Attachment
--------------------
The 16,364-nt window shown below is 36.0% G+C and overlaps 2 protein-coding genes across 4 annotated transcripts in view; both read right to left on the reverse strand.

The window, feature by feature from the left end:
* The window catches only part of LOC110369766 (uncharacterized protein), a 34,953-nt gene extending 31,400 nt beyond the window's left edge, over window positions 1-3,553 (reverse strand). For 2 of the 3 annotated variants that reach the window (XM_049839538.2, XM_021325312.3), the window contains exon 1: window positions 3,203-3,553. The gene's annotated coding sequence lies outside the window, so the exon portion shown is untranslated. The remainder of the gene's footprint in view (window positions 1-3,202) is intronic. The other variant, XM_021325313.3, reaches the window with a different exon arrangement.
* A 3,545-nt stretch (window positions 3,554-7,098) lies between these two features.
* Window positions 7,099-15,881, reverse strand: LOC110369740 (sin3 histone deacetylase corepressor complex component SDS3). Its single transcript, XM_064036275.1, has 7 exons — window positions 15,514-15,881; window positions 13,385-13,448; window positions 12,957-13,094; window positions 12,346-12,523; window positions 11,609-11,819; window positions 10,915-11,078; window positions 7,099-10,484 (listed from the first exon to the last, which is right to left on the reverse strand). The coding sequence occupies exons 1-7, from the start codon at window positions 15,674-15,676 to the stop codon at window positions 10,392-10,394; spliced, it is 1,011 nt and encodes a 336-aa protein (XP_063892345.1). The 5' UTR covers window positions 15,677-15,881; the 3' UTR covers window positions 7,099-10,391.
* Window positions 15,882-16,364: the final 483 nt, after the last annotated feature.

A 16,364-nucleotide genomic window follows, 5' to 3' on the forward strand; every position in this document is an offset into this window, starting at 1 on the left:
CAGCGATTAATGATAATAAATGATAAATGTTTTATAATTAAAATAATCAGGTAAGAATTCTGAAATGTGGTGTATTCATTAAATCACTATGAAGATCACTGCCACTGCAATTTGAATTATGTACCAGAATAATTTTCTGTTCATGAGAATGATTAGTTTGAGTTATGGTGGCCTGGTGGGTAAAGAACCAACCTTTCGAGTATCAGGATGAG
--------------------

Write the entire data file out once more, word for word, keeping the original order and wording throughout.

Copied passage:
The 16,364-nt window shown below is 36.0% G+C and overlaps 2 protein-coding genes across 4 annotated transcripts in view; both read right to left on the reverse strand.

The window, feature by feature from the left end:
* The window catches only part of LOC110369766 (uncharacterized protein), a 34,953-nt gene extending 31,400 nt beyond the window's left edge, over window positions 1-3,553 (reverse strand). For 2 of the 3 annotated variants that reach the window (XM_049839538.2, XM_021325312.3), the window contains exon 1: window positions 3,203-3,553. The gene's annotated coding sequence lies outside the window, so the exon portion shown is untranslated. The remainder of the gene's footprint in view (window positions 1-3,202) is intronic. The other variant, XM_021325313.3, reaches the window with a different exon arrangement.
* A 3,545-nt stretch (window positions 3,554-7,098) lies between these two features.
* Window positions 7,099-15,881, reverse strand: LOC110369740 (sin3 histone deacetylase corepressor complex component SDS3). Its single transcript, XM_064036275.1, has 7 exons — window positions 15,514-15,881; window positions 13,385-13,448; window positions 12,957-13,094; window positions 12,346-12,523; window positions 11,609-11,819; window positions 10,915-11,078; window positions 7,099-10,484 (listed from the first exon to the last, which is right to left on the reverse strand). The coding sequence occupies exons 1-7, from the start codon at window positions 15,674-15,676 to the stop codon at window positions 10,392-10,394; spliced, it is 1,011 nt and encodes a 336-aa protein (XP_063892345.1). The 5' UTR covers window positions 15,677-15,881; the 3' UTR covers window positions 7,099-10,391.
* Window positions 15,882-16,364: the final 483 nt, after the last annotated feature.

A 16,364-nucleotide genomic window follows, 5' to 3' on the forward strand; every position in this document is an offset into this window, starting at 1 on the left:
CAGCGATTAATGATAATAAATGATAAATGTTTTATAATTAAAATAATCAGGTAAGAATTCTGAAATGTGGTGTATTCATTAAATCACTATGAAGATCACTGCCACTGCAATTTGAATTATGTACCAGAATAATTTTCTGTTCATGAGAATGATTAGTTTGAGTTATGGTGGCCTGGTGGGTAAAGAACCAACCTTTCGAGTATCAGGATGAG